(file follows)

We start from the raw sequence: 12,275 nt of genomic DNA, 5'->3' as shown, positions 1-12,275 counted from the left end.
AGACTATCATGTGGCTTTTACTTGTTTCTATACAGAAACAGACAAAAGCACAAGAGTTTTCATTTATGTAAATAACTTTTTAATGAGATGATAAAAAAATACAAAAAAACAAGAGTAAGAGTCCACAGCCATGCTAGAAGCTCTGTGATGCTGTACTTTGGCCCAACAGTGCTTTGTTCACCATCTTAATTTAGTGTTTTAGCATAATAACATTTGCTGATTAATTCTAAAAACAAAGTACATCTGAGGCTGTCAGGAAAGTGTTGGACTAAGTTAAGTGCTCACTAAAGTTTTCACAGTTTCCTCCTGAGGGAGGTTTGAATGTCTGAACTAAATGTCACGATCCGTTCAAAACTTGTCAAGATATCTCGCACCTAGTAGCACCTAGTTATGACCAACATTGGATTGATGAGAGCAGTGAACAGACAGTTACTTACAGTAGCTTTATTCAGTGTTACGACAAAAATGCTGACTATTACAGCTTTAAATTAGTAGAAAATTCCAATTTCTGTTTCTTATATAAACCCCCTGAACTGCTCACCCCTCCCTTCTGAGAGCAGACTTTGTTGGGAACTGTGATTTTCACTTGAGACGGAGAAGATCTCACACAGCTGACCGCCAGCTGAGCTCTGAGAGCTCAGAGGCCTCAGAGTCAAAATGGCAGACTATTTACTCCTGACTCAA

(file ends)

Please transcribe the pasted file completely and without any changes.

We start from the raw sequence: 12,275 nt of genomic DNA, 5'->3' as shown, positions 1-12,275 counted from the left end.
AGACTATCATGTGGCTTTTACTTGTTTCTATACAGAAACAGACAAAAGCACAAGAGTTTTCATTTATGTAAATAACTTTTTAATGAGATGATAAAAAAATACAAAAAAACAAGAGTAAGAGTCCACAGCCATGCTAGAAGCTCTGTGATGCTGTACTTTGGCCCAACAGTGCTTTGTTCACCATCTTAATTTAGTGTTTTAGCATAATAACATTTGCTGATTAATTCTAAAAACAAAGTACATCTGAGGCTGTCAGGAAAGTGTTGGACTAAGTTAAGTGCTCACTAAAGTTTTCACAGTTTCCTCCTGAGGGAGGTTTGAATGTCTGAACTAAATGTCACGATCCGTTCAAAACTTGTCAAGATATCTCGCACCTAGTAGCACCTAGTTATGACCAACATTGGATTGATGAGAGCAGTGAACAGACAGTTACTTACAGTAGCTTTATTCAGTGTTACGACAAAAATGCTGACTATTACAGCTTTAAATTAGTAGAAAATTCCAATTTCTGTTTCTTATATAAACCCCCTGAACTGCTCACCCCTCCCTTCTGAGAGCAGACTTTGTTGGGAACTGTGATTTTCACTTGAGACGGAGAAGATCTCACACAGCTGACCGCCAGCTGAGCTCTGAGAGCTCAGAGGCCTCAGAGTCAAAATGGCAGACTATTTACTCCTGACTCAA